Daylight Savings Time ends for most of North America on the first Sunday in November.
But why do we change our clocks by one hour in the spring in the first place?
Well, the idea is to adjust daylight hours to when most people are awake and about. During Daylight Savings Time months, there’s less light in the morning and more light in the evening. But as the days get shorter during the colder months, it makes more sense to utilize the sunlight in the morning.
In the spring, the clock jumps forward from 2:00 a.m. to 3:00 a.m. and the day has 23 hours. In the autumn, the clock jumps backward from 2:00 a.m. to 1:00 a.m., repeating that hour with a 25-hour day.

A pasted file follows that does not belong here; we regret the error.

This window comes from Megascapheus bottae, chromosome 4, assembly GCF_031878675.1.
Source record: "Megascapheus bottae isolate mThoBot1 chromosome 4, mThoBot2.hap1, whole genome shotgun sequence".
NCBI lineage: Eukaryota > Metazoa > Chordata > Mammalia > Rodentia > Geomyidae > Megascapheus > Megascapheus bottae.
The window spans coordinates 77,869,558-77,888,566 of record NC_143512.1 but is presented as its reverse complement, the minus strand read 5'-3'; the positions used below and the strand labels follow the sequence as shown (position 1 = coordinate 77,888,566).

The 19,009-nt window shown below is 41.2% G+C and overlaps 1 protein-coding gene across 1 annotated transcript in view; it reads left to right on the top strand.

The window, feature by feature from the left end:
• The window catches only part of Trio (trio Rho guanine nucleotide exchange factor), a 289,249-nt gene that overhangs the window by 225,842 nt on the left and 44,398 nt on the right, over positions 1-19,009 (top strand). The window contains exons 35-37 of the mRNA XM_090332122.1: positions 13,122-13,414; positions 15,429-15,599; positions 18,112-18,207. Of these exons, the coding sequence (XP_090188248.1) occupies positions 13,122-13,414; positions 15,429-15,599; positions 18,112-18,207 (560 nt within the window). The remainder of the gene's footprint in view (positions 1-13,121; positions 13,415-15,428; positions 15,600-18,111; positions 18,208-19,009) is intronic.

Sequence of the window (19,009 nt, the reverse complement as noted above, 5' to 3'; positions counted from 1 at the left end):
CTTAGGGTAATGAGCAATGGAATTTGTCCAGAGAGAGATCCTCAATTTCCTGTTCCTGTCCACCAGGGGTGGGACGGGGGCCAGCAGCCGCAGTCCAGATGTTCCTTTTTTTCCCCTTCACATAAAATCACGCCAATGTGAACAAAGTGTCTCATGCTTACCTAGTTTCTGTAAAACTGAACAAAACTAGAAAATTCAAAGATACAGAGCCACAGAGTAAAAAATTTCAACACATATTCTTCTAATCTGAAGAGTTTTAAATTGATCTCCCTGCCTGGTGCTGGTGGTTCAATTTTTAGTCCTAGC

With children, even kids who do not know how to tell time are affected by Daylight Savings Time clock changes, because the change of one hour means that scheduled activities shift as well.
Here are some tips to help children adjust to time changes:
• Spending time outside will help, because daylight can help body rhythms.
• Exercise and physical movement helps people respond to changes in their world.
• Quiet time helps the body understand new times without creating sleep problems.
• It is important to maintain the consistency of establishing bedtimes.
• The fall time change offers the opportunity to start habits of reading before bed.